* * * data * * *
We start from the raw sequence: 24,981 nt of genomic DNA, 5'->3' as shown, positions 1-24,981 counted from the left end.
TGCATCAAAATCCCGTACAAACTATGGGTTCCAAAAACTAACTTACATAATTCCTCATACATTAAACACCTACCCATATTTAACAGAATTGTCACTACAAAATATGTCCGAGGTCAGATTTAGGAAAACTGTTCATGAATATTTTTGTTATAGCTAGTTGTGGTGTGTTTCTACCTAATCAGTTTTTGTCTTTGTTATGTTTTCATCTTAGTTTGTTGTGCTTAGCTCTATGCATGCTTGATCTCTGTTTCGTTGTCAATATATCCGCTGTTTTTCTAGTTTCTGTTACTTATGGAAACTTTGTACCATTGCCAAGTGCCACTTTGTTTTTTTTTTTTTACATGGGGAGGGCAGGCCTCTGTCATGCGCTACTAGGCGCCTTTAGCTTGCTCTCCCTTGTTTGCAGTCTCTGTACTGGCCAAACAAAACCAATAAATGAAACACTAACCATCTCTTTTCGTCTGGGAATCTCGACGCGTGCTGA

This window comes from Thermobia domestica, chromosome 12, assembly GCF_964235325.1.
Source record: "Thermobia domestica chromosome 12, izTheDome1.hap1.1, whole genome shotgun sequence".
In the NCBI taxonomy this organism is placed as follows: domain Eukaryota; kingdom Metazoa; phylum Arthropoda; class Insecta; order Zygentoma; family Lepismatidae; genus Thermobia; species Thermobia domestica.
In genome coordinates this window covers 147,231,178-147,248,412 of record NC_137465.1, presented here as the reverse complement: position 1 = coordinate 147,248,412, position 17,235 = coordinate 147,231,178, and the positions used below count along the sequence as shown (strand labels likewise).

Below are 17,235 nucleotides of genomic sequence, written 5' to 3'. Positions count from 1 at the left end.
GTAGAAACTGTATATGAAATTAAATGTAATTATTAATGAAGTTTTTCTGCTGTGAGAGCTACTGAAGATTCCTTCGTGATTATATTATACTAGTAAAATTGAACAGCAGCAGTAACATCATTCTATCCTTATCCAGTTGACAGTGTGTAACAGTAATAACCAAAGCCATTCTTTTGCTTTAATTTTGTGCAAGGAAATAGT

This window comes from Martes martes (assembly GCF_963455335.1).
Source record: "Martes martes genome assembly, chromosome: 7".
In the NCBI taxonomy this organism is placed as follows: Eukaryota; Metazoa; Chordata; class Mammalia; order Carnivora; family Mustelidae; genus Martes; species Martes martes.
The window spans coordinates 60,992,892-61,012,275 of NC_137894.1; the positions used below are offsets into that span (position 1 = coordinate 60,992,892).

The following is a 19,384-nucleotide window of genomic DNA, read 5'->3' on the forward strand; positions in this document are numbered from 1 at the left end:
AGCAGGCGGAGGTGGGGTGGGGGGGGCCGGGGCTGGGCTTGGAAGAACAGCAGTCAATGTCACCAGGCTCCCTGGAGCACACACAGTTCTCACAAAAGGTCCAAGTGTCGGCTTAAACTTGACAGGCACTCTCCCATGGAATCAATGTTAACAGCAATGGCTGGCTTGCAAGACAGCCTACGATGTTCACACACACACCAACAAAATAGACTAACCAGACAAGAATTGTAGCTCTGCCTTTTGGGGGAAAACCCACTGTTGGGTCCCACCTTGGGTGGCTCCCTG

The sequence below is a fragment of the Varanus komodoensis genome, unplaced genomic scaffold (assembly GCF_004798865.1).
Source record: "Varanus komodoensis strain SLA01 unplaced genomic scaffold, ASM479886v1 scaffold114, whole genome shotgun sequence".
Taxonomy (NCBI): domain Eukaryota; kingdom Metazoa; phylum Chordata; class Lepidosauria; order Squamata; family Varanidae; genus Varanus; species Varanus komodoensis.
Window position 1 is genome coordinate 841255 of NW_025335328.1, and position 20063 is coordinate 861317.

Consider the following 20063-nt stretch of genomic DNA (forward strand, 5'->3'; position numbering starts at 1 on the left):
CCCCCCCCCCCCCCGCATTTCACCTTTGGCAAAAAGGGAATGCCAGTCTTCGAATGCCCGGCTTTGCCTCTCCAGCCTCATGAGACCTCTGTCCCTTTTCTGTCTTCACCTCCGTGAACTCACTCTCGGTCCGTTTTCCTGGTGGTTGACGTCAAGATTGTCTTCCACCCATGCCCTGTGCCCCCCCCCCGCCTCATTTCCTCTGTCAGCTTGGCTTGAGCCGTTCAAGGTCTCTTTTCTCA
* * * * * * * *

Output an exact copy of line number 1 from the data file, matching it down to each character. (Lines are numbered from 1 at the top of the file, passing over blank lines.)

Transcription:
We start from the raw sequence: 24,981 nt of genomic DNA, 5'->3' as shown, positions 1-24,981 counted from the left end.